Instead, citing GM’s positive first quarter 2010 financial results, higher prices, smaller inventories, and a reduction in the use of rebates and other sales incentives, Rattner attributes the company’s success to the efforts of his task force, which oversaw the establishment of a new board of directors and reduced GM’s North American operating costs by $8 billion.

Indeed it may tempting for Rattner to take credit for GM’s first quarterly profit in nearly three years, but the truth is that cost reductions and the appointment of a new board of directors would have happened under a normal Chapter 11 reorganization (without the task force) anyway.  Likewise, economic recovery would have increased demand for and prices of GM vehicles—even without the guiding wisdom of Rattner’s task force.

Despite claiming success, Rattner recognizes that making taxpayers whole for their $81 billion investment in the auto indutry would help sell his version of history.  He even hints that it may soon be in the cards.  But even under the extremely unlikely condition that taxpayers get all of their money back, there are still the more difficult to quantify short- and long-term economic and institutional costs of the intervention that should counsel against ever doing something like this again.

Robin Hood and the Tea Party Haters

What is it with modern American liberals and taxes? Apparently they don’t just see taxes as a necessary evil, they actually like ‘em; they think, as Gail Collins puts it in the New York Times, that in a better world “little kids would dream of growing up to be really big taxpayers.” But you really see liberals’ taxophilia coming out when you read the reviews of the new movie Robin Hood, starring Russell Crowe. If liberals don’t love taxes, they sure do hate tax protesters.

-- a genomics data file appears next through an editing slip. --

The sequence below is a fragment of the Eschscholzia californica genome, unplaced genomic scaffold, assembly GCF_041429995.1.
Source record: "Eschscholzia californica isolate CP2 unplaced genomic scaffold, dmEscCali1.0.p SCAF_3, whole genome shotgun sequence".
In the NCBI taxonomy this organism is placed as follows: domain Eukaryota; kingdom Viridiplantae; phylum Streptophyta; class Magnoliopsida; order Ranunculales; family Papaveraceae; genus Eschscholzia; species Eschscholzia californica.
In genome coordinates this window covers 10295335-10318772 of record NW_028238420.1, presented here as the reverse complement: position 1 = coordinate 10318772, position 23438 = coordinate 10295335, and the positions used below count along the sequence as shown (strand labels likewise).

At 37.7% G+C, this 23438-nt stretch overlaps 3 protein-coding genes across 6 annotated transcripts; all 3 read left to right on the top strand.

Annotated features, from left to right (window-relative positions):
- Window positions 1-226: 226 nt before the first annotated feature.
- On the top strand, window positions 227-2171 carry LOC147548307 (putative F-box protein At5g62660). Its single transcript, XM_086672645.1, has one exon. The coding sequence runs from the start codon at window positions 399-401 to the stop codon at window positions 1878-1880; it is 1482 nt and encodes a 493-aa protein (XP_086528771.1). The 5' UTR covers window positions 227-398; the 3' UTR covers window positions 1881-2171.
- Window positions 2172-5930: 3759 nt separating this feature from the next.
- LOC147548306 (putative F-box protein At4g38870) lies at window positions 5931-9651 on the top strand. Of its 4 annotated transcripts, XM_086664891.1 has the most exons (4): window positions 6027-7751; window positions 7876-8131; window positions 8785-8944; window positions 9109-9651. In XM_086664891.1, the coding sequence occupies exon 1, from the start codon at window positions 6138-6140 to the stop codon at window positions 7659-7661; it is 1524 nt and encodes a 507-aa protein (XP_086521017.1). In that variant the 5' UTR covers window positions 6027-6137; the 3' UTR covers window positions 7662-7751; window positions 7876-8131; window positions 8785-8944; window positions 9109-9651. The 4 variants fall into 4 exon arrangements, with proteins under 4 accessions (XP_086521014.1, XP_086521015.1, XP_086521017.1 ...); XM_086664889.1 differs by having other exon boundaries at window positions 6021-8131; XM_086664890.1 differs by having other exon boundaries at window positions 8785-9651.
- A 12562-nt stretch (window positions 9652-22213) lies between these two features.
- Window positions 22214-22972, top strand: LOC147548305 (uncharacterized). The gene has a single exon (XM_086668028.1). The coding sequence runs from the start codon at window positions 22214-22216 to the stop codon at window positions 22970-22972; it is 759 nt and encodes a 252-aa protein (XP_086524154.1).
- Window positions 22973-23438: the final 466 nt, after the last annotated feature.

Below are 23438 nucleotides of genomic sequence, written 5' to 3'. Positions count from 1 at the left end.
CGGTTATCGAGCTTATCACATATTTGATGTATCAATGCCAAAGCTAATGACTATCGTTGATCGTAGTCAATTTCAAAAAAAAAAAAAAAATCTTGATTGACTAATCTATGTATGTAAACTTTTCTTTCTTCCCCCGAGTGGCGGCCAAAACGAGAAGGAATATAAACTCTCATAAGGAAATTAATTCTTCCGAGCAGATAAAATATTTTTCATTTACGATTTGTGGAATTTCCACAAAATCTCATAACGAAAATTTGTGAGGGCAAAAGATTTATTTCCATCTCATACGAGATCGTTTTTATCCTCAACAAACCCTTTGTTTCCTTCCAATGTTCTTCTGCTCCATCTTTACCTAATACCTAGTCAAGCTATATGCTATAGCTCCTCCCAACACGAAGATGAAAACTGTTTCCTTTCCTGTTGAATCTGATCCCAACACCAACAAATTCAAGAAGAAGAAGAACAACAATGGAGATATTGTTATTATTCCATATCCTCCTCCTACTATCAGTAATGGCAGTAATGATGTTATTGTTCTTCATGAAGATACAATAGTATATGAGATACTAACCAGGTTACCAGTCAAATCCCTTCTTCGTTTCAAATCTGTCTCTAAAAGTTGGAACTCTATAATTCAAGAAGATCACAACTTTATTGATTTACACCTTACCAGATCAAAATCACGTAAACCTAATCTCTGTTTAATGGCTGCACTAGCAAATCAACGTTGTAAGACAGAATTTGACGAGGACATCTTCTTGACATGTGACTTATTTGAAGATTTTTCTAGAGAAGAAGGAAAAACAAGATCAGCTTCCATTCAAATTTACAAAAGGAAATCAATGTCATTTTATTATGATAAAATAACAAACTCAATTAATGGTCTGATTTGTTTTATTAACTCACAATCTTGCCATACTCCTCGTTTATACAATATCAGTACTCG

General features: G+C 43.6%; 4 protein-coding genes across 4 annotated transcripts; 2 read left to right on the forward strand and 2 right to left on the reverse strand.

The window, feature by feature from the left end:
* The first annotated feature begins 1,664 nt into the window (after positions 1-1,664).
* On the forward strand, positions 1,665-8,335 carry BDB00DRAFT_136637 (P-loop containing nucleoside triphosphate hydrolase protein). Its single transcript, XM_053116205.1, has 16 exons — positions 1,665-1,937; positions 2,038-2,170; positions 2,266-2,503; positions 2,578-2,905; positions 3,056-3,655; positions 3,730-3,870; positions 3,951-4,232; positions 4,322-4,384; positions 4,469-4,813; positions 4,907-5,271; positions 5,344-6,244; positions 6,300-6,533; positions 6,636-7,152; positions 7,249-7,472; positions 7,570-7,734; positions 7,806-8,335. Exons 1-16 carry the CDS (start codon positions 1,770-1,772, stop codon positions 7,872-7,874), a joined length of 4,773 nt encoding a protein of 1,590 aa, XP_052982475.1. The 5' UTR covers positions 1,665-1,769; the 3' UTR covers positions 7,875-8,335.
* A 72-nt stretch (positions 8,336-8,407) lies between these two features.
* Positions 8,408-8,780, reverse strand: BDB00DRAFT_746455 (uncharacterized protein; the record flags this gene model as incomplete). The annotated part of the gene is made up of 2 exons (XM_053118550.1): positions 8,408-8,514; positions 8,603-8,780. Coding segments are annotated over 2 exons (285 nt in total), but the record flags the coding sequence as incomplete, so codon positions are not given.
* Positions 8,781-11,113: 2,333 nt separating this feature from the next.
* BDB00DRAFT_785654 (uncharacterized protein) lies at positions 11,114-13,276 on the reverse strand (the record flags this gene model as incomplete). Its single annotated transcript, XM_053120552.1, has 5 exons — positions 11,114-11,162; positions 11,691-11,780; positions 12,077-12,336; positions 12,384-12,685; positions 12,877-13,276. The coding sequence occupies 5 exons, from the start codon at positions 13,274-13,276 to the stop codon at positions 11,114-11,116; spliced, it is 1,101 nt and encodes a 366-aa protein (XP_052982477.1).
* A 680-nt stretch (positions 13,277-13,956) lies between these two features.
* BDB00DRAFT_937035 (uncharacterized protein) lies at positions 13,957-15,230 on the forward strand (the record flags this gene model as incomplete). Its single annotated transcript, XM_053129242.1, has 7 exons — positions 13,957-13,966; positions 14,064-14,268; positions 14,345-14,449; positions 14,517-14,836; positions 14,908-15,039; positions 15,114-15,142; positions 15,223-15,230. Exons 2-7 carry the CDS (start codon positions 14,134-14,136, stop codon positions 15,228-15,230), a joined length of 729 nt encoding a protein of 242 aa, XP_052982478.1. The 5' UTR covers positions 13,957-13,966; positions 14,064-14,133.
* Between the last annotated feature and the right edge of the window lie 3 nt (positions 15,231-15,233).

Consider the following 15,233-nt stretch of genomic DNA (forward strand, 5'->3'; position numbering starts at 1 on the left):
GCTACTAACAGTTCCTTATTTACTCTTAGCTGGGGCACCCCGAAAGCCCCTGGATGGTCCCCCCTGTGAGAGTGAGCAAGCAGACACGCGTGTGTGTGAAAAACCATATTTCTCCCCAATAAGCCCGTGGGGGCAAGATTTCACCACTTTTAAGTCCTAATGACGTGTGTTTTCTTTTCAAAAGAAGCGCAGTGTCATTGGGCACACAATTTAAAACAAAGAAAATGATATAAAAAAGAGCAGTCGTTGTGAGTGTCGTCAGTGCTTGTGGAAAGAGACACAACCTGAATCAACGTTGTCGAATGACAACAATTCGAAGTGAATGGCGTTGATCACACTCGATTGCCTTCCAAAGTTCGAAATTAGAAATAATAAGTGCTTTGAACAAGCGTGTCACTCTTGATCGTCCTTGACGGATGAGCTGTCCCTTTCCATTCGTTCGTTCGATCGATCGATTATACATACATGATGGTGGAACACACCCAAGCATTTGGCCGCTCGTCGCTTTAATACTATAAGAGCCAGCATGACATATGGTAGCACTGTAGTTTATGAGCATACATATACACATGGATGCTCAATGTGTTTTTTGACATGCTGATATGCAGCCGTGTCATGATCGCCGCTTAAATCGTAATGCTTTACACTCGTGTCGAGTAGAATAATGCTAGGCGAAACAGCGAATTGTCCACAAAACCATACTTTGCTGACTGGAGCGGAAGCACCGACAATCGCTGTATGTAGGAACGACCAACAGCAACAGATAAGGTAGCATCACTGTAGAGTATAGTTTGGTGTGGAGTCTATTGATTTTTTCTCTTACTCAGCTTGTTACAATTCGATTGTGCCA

Carlo Rotella, director of American Studies at Boston College, writes in the Boston Globe that this Robin Hood is A big angry baby [who] fights back against taxes” and that the movie is “hamstrung by a shrill political agenda — endless fake-populist harping on the evils of taxation.” You wonder what Professor Rotella teaches his students about America, a country whose fundamental ideology has been described as “antistatism, laissez-faire, individualism, populism, and egalitarianism.”

At the Village Voice, Karina Longworth dismisses the movie as “a rousing love letter to the Tea Party movement” in which “Instead of robbing from the rich to give to the poor, this Robin Hood preaches about ‘liberty’ and the rights of the individual as he wanders a countryside populated chiefly by Englishpersons bled dry by government greed.” Gotta love those scare quotes around “liberty.” Uptown at the New York Times, A. O. Scott is sadly disappointed that “this Robin is no socialist bandit practicing freelance wealth redistribution, but rather a manly libertarian rebel striking out against high taxes and a big government scheme to trample the ancient liberties of property owners and provincial nobles. Don’t tread on him!” The movie, she laments, is “one big medieval tea party.”

Moving on down the East Coast establishment, again with the Tea Party hatin’ in Michael O’Sullivan’s Washington Post review: